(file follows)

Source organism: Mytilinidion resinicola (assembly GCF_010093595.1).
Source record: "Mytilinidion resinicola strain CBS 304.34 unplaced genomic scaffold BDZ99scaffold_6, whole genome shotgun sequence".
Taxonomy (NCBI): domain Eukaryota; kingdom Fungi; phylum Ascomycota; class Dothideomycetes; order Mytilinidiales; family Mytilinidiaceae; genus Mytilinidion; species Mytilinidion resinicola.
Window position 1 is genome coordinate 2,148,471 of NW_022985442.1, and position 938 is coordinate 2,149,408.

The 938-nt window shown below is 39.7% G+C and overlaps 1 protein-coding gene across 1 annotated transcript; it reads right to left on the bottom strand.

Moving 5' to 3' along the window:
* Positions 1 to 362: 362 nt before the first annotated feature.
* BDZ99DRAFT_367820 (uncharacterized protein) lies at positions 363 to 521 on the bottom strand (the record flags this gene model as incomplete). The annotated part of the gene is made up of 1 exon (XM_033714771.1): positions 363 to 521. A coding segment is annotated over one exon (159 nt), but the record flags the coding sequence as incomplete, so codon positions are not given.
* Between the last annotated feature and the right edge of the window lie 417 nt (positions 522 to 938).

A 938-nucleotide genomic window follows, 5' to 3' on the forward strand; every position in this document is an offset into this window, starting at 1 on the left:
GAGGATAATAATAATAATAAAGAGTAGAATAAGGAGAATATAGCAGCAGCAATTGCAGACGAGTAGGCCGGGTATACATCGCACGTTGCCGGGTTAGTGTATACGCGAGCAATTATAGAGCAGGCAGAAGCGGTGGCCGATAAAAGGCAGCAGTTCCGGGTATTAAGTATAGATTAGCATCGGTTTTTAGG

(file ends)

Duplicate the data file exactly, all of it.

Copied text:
Source organism: Mytilinidion resinicola (assembly GCF_010093595.1).
Source record: "Mytilinidion resinicola strain CBS 304.34 unplaced genomic scaffold BDZ99scaffold_6, whole genome shotgun sequence".
Taxonomy (NCBI): domain Eukaryota; kingdom Fungi; phylum Ascomycota; class Dothideomycetes; order Mytilinidiales; family Mytilinidiaceae; genus Mytilinidion; species Mytilinidion resinicola.
Window position 1 is genome coordinate 2,148,471 of NW_022985442.1, and position 938 is coordinate 2,149,408.

The 938-nt window shown below is 39.7% G+C and overlaps 1 protein-coding gene across 1 annotated transcript; it reads right to left on the bottom strand.

Moving 5' to 3' along the window:
* Positions 1 to 362: 362 nt before the first annotated feature.
* BDZ99DRAFT_367820 (uncharacterized protein) lies at positions 363 to 521 on the bottom strand (the record flags this gene model as incomplete). The annotated part of the gene is made up of 1 exon (XM_033714771.1): positions 363 to 521. A coding segment is annotated over one exon (159 nt), but the record flags the coding sequence as incomplete, so codon positions are not given.
* Between the last annotated feature and the right edge of the window lie 417 nt (positions 522 to 938).

A 938-nucleotide genomic window follows, 5' to 3' on the forward strand; every position in this document is an offset into this window, starting at 1 on the left:
GAGGATAATAATAATAATAAAGAGTAGAATAAGGAGAATATAGCAGCAGCAATTGCAGACGAGTAGGCCGGGTATACATCGCACGTTGCCGGGTTAGTGTATACGCGAGCAATTATAGAGCAGGCAGAAGCGGTGGCCGATAAAAGGCAGCAGTTCCGGGTATTAAGTATAGATTAGCATCGGTTTTTAGG